Q. I received e-mail from a relative that says it is in a winmail.dat file. When I try to open the file, I get a message that says something like: "You are attempting to open a dat file. They are used by the operating system. Modifying could cause damage." I am avoiding opening this file. Am I right?
A. Chances are that your relative is using Microsoft Outlook to compose the message and it contains special formatting. This additional formatting is attached to the end of the message as a winmail.dat file. Outlook uses this file on the receiving end to help format the message and the users never know it's there. So for you, there is no need to open it. If this doesn't fit your situation, I would try opening the message this way: Save the message to your desktop. Rename the suffix from .DAT to .RTF. Click Start, Run, type Wordpad and click OK. From Wordpad, click File, Open and browse to the desktop and open the saved file. Now you may be looking at gibberish (binary data) but Wordpad (and Notepad) is benign and it is safe to use to open unknown files.
Q. I have an IBM Thinkpad running Windows 98. When I go to boot up I get the error message: "ERROR 00173 00163." I press enter and I get a screen with the default date and time. When I press enter, it starts to boot up but it doesn't complete. When I shut down and reboot it comes up perfectly. What causes this and how do I fix it?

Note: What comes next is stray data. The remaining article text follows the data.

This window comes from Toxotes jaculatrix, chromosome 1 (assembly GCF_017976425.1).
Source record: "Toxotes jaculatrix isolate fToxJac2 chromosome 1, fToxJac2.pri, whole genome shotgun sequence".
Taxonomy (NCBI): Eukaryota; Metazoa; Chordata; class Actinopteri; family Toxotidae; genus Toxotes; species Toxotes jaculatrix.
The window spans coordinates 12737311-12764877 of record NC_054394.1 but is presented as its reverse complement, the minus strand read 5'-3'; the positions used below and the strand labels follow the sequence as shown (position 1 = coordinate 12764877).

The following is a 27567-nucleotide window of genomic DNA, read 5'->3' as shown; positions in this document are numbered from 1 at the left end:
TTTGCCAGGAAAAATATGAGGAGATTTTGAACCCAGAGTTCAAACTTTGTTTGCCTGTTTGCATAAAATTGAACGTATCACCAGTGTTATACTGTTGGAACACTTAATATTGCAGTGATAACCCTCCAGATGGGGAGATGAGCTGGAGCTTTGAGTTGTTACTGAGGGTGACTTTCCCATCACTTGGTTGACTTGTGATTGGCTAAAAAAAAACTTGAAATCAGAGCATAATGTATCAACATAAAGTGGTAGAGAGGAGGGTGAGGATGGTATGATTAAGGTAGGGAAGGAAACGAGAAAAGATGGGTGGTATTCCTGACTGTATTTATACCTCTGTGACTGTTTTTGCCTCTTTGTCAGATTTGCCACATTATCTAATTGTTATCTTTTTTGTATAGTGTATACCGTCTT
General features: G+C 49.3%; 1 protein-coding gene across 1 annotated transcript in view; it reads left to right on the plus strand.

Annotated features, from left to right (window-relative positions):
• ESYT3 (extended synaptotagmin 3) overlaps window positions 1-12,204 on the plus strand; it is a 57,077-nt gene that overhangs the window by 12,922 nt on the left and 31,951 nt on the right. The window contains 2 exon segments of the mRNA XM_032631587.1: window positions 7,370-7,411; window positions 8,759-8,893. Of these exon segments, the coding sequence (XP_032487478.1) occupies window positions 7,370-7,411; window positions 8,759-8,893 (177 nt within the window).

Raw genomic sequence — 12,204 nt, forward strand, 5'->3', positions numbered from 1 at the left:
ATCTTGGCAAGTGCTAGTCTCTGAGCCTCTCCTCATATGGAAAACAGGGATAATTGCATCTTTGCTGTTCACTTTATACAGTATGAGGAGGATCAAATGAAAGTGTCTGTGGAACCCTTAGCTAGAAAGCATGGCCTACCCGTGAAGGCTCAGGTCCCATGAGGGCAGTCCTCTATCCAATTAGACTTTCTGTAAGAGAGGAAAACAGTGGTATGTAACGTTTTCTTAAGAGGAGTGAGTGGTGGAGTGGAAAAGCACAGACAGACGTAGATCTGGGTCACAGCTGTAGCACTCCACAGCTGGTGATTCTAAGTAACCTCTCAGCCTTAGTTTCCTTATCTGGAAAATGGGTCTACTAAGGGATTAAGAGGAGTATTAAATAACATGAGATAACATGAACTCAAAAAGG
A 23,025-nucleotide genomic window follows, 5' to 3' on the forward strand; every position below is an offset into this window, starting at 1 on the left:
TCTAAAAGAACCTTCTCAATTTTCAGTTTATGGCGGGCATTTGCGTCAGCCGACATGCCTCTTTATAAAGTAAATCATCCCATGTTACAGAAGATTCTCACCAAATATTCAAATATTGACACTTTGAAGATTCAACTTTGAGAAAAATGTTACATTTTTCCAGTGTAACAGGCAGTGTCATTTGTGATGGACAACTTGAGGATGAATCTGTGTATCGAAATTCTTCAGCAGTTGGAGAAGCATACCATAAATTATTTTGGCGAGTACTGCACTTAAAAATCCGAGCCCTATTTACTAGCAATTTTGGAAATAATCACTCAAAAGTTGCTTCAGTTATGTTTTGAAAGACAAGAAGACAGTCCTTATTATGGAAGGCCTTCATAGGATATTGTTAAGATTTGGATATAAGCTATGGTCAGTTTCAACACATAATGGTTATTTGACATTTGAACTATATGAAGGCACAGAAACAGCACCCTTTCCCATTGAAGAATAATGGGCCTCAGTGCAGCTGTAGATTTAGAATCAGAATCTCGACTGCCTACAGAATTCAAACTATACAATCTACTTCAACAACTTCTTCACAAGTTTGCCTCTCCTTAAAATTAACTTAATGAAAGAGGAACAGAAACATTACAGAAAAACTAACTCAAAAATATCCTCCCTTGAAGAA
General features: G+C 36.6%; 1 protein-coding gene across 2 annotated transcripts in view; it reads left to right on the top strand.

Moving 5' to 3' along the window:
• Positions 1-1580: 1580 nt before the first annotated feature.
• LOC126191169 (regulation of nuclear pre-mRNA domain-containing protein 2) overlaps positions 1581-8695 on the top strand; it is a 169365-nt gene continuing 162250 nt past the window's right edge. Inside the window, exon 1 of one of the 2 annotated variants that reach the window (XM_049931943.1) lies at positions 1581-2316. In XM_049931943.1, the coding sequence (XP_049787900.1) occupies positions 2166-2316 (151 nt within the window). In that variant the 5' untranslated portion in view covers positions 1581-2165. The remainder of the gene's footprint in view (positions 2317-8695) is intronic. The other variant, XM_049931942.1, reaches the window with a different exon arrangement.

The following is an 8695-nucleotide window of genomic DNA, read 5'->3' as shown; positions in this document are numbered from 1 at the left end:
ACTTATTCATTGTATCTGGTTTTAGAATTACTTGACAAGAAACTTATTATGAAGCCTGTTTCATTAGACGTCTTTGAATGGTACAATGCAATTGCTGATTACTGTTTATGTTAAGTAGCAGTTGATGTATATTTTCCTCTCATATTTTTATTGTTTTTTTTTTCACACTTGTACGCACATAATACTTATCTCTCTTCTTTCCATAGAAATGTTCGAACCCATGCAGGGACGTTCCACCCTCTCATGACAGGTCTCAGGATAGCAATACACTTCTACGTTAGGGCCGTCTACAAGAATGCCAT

A. That error is telling you that the CMOS battery needs to be replaced. It no longer has enough charge to hold the information, such as date, between powering off and on. Check IBM's support site for information on how to go about doing this on your ThinkPad.
Q. When I open a link from e-mail, I get the message: "General failure: the system cannot find the file specified." But then the link works. But I always have to close the message box and it is irritating. It only happens from the e-mail and not when I open an Internet site directly.
A. Do you use Firefox and have it set as the default browser? This is a problem with Firefox. The solution is to have Firefox open.
Q. I get this display box each time I do a cold start on Windows XP: "Invalid Backweb Applications id '1940576.' " It doesn't "do" anything to the computer — just shows up and goes away when I close it out.
A. BackWeb is a generic downloading tool used by various software companies that incorporate it into their products to download data such as product updates. It is not essential. To get rid of it: Try uninstalling using the "Add/Remove Programs" in Control Panel. If there does not appear to be an uninstall program, use File Explorer to find and remove C:\programfiles\BackWeb. Next, run MSCONFIG (Start, Run, type MSCONFIG), Check the Startup tab and disable anything related to Backweb.
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